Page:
The book bounces around in time, over the course of about twenty years. And it bounces from character to character. I had no trouble telling them each apart although I greatly appreciated the dateline. Sometimes we were shown the aftermath of an incident well before the incident itself was revealed, as a trick to keep the big reveals for the end without having the climax midway through the book. And I think that was an excellent choice here, as the climax often has repercussions and fallout that can't be adequately covered in a more conventionally-plotted book, as it would feel like a peculiarly long denouement.

An excellent story of female friendship that stands the test of time (and boy, is it tested!)

I checked this book out of the library.

Book Beginnings: How to Start a Fire

Book Beginnings on Friday is a meme hosted by Gilion at Rose City Reader. Anyone can participate; just share the opening sentence of your current read, making sure that you include the title and author so others know what you're reading.

How to Start a Fire by Lisa Lutz

"'Are you lost?' the man asked.
"'No,' she said."

Kate is, at this point in her life, traveling around the country alone, looking for specific people. She's somewhat of a loner and also doesn't appreciate unsolicited help. She has at other points in her life, been lost, but this trip is the beginning of Kate become found.

Wednesday, October 14, 2015

“Waiting On” Wednesday: The Witches

“Waiting On” Wednesday is a weekly event, hosted at Breaking the Spine, that spotlights upcoming releases that we're eagerly anticipating. This week's pre-publication “can't-wait-to-read” selection is:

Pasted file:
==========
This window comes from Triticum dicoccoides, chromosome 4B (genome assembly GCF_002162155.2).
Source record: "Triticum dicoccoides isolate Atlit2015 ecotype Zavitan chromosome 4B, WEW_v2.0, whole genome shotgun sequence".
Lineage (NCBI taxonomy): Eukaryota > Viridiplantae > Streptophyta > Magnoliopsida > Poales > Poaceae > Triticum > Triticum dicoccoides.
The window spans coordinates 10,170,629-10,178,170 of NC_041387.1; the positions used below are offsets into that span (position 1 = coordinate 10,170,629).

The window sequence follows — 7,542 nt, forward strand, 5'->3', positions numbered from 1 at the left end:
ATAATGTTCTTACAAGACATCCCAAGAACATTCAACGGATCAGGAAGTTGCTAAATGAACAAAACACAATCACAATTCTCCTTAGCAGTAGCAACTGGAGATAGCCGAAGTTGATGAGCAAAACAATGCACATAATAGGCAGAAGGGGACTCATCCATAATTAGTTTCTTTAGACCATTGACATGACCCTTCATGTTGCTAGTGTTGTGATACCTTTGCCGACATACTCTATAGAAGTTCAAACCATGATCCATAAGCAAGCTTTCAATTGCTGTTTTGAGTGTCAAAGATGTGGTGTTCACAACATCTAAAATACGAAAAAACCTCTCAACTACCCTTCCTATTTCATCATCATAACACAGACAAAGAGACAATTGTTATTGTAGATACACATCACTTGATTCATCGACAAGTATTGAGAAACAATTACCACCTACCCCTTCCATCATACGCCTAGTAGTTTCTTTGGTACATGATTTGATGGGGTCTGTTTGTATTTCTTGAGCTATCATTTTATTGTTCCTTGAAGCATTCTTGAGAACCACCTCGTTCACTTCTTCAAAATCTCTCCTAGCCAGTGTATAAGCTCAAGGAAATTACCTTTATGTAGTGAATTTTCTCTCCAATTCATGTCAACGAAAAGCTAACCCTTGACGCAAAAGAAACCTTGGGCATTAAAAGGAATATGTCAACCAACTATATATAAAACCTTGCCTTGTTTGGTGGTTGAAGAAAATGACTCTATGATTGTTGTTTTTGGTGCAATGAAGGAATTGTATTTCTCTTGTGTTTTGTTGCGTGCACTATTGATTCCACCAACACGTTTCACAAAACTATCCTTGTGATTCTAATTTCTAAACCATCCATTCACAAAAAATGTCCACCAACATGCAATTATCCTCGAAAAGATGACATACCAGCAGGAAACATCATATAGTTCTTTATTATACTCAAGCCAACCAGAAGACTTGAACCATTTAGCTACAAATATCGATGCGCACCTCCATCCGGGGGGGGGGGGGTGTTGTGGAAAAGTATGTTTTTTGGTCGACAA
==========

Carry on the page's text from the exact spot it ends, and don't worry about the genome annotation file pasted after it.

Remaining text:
The Witches by Stacy Schiff

Synopsis from Goodreads:
The Pulitzer Prize-winning author of Cleopatra, the #1 national bestseller, unpacks the mystery of the Salem Witch Trials.

It began in 1692, over an exceptionally raw Massachusetts winter, when a minister's daughter began to scream and convulse. It ended less than a year later, but not before 19 men and women had been hanged and an 80-year-old man crushed to death.

The panic spread quickly, involving the most educated men and prominent politicians in the colony. Neighbors accused neighbors, parents and children each other. Aside from suffrage, the Salem Witch Trials represent the only moment when women played the central role in American history. In curious ways, the trials would shape the future republic.

As psychologically thrilling as it is historically seminal, The Witches is Stacy Schiff's account of this fantastical story-the first great American mystery unveiled fully for the first time by one of our most acclaimed historians.

Publishing October 20, 2015 by Little, Brown and Company.

Friday, October 9, 2015

Book Review: Let Me Explain You by Annie Liontas

When I lived in New York, I lived in the Greek neighborhood, Astoria. Even though I have dark brown hair and brown eyes, they all somehow knew before I ever opened my mouth, that I was not one of them. My hairdresser, Anastasia, would speak in Greek to her colleagues and other Greek customers while she was doing my hair, even though her English was as perfect as mine. But the Greek ex-pat community is tight and inclusive in a way that keeps a large part of their culture alive, even in America.

Stavros Stavros Mavrakis owns a Greek diner in New Jersey and a goat appears one day. He understand this goat to mean that he is going to die in ten days. So he writes an email to his ex-wife and three daughters, telling them what they are doing wrong in their lives and how to fix it. Understandably, the women in his life don't appreciate the unsolicited advice and fights break out. Stavros Stavros doesn't understand why they misunderstand his good intentions and why they won't help him pick out a casket.